ToxiPred: A Server for Prediction of Aqueous Toxicity of Small Chemical Molecules in T. Pyriformis
Background: Toxicity Prediction is one of the crucial issues as various industrial chemicals are linked with acute and chronic human diseases like carcinogenicity, mutagenecity. Thus, there is a growing need to risk assessment of these chemicals. Tetrahymena pyriformis is used as a model organism to accessed the environmental fate of a chemical to address the toxicity potential of organic chemicals. Our study is based on large diverse dataset of 1208 compounds taken from an international open competition ICANN09 was organized for aqueous toxicity prediction of chemical molecules against Tetrahymena pyriformis. Results: This study described the development of Quantitative Structure Toxicity Relationship (QSTR) model for the prediction of aqueous toxicity against T. pyriformis. Firstly, model developed on 1002 V-life calculated molecular descriptors shows a R/R 20.874/0.76 with RMSE 0.523. Further, selection of relevant descriptors leads to only 9 descriptors, which shows a performance R/R 2 0.846/0.71 with RMSE 0.574 while on blind dataset 0.756/0.570 with RMSE 0.570 respectively. Second, model developed on CDK based 178 descriptors shows correlation (R) 0.876/0.85, R 2 0.77/0.72 with RMSE 0.518/0.556 on training and blind dataset respectively. Next, model developed on selected 6 descriptors from CDK shows nearly equal performance with R 0.866/0.823, R 2 0.75/0.66 with RMSE 0.541/0.609 on training and blind dataset respectively. Finally, a hybrid model based on selected 17 descriptors from both V-life and CDK shows significant improvement in performance on both training and blind dataset with R 0.89/0.85, R 2 0.79/0.72 with RMSE 0.491/0.557 respectively. It was also observed that Molecular mass (M.W.), and XLogP have very high correlation with toxicity of chemical molecules, it suggests that size and solubility of chemical molecules play major role in toxicity. Our results suggest that it is possible to develop web service for computing toxicity of chemicals using non-commercial software. Conclusions: Our present study demonstrates that performance of a QSTR model depends on the quality/quantity of descriptors as well as on used techniques. Based on these observations, we developed a web server ToxiPred (http://crdd.osdd.net/raghava/toxipred), for environmental risk assessment of small chemical compounds.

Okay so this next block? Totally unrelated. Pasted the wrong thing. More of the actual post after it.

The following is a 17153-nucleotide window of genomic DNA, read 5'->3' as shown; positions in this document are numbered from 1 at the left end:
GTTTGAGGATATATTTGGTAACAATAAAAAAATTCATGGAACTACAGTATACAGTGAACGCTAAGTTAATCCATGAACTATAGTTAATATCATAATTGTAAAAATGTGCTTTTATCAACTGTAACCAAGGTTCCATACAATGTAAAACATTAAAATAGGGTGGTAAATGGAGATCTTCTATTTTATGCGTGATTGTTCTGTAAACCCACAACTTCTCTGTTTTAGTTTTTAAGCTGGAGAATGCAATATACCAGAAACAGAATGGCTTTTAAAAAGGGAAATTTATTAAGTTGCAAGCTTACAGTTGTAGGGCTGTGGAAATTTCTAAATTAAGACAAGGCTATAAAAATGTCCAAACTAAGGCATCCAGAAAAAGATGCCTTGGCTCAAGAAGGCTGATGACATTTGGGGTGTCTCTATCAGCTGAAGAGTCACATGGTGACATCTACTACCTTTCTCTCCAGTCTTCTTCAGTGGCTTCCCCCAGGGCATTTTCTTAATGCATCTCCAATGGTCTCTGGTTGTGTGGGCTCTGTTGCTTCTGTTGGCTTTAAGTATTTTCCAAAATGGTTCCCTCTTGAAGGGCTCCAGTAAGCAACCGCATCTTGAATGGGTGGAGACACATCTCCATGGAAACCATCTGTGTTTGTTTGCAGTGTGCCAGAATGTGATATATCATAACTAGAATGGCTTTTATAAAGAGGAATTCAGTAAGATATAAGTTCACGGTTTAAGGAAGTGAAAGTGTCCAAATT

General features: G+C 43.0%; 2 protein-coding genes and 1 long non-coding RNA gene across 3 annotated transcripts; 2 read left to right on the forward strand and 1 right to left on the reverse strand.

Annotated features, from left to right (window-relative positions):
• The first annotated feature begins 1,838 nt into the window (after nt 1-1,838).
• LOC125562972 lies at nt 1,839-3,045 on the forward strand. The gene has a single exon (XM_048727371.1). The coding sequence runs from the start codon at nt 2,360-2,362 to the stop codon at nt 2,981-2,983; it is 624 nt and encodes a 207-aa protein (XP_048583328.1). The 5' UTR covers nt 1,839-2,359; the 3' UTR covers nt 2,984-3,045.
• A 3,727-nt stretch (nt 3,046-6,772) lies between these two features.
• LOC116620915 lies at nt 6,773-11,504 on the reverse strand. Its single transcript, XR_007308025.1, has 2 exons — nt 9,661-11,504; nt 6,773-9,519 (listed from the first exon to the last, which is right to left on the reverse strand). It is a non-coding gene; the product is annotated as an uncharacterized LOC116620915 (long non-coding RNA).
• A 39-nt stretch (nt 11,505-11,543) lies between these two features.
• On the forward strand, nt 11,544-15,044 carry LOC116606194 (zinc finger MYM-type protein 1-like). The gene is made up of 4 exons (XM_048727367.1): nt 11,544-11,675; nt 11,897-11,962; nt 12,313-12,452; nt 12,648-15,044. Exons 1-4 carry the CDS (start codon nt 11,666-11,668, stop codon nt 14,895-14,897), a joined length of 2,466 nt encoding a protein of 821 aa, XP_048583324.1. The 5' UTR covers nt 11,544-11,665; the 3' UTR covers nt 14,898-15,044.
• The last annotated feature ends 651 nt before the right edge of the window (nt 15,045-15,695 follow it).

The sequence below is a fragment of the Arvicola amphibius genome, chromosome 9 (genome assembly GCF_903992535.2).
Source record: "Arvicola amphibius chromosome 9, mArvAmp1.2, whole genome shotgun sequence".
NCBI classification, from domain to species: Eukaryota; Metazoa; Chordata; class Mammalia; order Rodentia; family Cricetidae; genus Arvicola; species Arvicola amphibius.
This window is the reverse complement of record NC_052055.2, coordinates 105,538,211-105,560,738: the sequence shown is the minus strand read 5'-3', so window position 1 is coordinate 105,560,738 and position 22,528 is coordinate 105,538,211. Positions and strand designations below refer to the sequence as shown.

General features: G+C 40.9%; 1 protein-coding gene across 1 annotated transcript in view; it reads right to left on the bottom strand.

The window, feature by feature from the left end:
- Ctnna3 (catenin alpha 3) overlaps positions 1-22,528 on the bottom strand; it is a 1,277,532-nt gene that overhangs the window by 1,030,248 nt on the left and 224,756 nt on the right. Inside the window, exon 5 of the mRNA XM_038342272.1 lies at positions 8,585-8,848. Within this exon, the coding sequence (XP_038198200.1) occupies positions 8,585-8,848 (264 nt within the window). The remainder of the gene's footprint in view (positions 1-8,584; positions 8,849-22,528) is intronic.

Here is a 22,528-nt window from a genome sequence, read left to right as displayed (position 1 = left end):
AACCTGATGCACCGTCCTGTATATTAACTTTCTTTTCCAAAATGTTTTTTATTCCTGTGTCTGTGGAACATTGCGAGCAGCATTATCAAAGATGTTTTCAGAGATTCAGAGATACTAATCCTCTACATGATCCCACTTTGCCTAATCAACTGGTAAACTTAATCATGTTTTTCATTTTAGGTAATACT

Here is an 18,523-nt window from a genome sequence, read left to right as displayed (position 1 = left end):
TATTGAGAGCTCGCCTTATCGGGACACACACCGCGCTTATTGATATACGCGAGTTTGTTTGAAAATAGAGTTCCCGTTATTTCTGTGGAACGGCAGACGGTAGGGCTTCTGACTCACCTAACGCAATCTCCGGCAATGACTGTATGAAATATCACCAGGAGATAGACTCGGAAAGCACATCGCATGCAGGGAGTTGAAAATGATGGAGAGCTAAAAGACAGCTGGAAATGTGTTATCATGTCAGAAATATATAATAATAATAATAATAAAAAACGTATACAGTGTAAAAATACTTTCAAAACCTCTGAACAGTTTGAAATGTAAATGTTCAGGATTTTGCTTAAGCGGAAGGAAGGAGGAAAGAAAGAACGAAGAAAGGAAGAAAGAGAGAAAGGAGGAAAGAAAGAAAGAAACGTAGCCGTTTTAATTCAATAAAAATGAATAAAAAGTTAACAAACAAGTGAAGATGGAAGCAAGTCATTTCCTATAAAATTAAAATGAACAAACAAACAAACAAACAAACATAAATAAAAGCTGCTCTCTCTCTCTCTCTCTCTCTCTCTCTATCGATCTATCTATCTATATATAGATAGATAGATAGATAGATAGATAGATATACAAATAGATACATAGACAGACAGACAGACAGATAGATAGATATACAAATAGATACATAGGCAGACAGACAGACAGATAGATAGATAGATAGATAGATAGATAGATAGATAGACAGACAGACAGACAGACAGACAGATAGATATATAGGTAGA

Keywords: MACHINE LEARNING TECHNIQUES; PREDICTION; QSAR/QSATR; SVM; TOXICITY; TOXIPRED
Document Type: Research Article
Publication date: March 1, 2014
More about this publication?
- Journal of Translational Toxicology is an international peer-reviewed journal, publishes original research articles, short communications, case reports and reviews dealing with all aspects of toxicology including in vitro, in vivo and mechanistic toxicology, human biomonitoring and environmental risk assessment, biochemical and molecular effects of drugs/toxicants, development of biomarkers for monitoring the drug/toxicant induced injury, in silico approaches for predictive toxicity testing, innovative methods and approaches in risk assessment, sensors, devices and chips for detection of biomolecules, toxicants and contaminants, nanomedicine, nanotoxicology, and much more.
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